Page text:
Look up at the sky over Metro Vancouver tonight as the Northern Lights could be making a last minute appearance.
Live data provided by NASA’s Advanced Composition Explorer (ACE) satellite indicates Earth’s atmosphere is being hit by a higher volume of fast-moving solar particles from the sun.
A minimum Kp of 6.0 is necessary for the Northern Lights to reach the Metro Vancouver region while a Kp of 9.0 means the event could be seen as far south as Kansas. The Kp is expected to meet or exceed this threshold over the next few hours, reaching a peak Kp of 6.67 just before 7 pm.
The Kp, an index used to predict global geomagnetic activity, is currently forecasted to dip to below 6.0 after 8 pm, but this could change and it could peak again later in the night or early morning by the time the ovation fully spins over to the West Coast.
This satellite provides skywatchers with the most accurate predictions just 30 to 60 minutes before a geomagnetic storm occurs.
According to the US National Weather Service, an aurora might be seen as far south as southern Montana and northern Wyoming early Wednesday morning.
— NWS Billings (@NWSBillings) October 26, 2016
This is not an assurance that the Northern Lights will make an appearance, and the timing is most difficult to predict, but the solar particle conditions are perfect for a solar storm that will reach Metro Vancouver.
As well, no rain is in the forecast tonight and early tomorrow morning; expect partly cloudy skies through sunrise.
Where to spot the Northern Lights in Metro Vancouver
The Northern Lights are visible in some of the more secluded areas of the Metro Vancouver region, away from the light pollution of dense urban areas. Some of the best spots to spot the Northern Lights in and around Metro Vancouver include:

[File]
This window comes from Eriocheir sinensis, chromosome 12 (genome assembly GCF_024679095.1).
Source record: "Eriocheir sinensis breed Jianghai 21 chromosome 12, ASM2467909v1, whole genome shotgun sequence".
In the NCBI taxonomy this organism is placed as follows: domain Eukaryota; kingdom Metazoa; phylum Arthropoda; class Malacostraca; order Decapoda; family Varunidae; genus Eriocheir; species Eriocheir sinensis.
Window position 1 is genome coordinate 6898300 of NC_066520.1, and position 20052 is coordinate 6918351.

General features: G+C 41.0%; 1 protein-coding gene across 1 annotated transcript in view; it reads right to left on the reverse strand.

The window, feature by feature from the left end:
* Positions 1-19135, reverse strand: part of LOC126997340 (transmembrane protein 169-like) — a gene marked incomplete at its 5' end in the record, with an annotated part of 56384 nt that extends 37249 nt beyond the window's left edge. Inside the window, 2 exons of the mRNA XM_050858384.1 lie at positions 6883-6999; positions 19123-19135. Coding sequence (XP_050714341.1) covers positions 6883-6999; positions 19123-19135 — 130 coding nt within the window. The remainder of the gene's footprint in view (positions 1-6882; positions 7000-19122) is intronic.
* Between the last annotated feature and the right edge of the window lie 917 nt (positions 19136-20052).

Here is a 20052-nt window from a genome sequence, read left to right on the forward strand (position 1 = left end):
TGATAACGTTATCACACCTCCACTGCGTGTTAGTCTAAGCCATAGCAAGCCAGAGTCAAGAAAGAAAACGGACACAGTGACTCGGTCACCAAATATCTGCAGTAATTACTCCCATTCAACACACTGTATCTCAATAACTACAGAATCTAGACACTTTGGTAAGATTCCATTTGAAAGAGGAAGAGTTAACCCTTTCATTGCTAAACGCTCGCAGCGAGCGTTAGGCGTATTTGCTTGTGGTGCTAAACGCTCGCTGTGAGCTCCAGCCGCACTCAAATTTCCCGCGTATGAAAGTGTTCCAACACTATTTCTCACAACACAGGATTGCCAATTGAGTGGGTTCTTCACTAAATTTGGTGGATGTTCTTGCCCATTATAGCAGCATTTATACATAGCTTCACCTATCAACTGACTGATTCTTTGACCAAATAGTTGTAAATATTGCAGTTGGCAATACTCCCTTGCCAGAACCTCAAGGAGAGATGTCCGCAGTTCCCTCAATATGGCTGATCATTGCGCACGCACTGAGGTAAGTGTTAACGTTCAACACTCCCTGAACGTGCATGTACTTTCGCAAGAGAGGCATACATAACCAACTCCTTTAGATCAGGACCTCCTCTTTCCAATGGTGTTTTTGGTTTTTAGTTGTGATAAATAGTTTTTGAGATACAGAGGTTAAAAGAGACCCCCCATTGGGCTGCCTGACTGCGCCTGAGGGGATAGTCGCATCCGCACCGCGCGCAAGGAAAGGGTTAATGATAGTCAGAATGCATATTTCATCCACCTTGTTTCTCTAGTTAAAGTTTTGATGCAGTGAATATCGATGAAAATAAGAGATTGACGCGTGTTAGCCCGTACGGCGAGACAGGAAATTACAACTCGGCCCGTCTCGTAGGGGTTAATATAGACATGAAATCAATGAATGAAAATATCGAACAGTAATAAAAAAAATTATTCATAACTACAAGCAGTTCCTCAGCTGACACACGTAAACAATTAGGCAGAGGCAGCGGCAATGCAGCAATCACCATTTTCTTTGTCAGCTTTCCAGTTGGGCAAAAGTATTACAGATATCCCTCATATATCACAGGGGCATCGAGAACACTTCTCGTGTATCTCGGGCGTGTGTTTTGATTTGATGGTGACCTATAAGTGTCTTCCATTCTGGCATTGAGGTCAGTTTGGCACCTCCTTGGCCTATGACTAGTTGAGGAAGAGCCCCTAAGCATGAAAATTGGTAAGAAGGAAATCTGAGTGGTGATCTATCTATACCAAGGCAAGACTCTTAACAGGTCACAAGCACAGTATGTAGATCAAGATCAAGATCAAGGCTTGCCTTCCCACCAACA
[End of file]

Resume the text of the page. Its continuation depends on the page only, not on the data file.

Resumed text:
- Spanish Banks in Vancouver (From the westernmost area of the beach next to Pacific Spirit Park)
- Porteau Cove in Squamish along the Sea to Sky Highway (The gate is ocassionally closed, and the parking spaces in the area are very limited. Please do not park along the highway as your car will be towed away.)
- Cleveland Dam Field in North Vancouver
- Burnaby Mountain (On the northern face of the mountain, at the top next to SFU)
- Iona Beach Regional Park in Richmond
- Delta and Tsawwassen (Vast empty farmlands with few view obstructions and sources of light pollution)
- Grant Narrow Regional Park in Pitt Meadows (The gate is occassionaly closed. There are stunning views of Pitt Lake from this area.)
Use a DSLR camera to verify a Northern Lights sighting
If you have ever wondered why photos of the Northern Lights from DSLR cameras do not look like what you observe with your own eyes, it is because human eyes have limitations when it comes to spotting low light levels at night. On the other hand, DSLR cameras coupled with high ISO settings and long exposure times can detect a greater extent of the show.
Although the faint glow of the Northern Lights should be visible from the city with solely the human eye, the LCD viewfinder of a DSLR camera will provide you with a more detailed depiction of what is in front of you.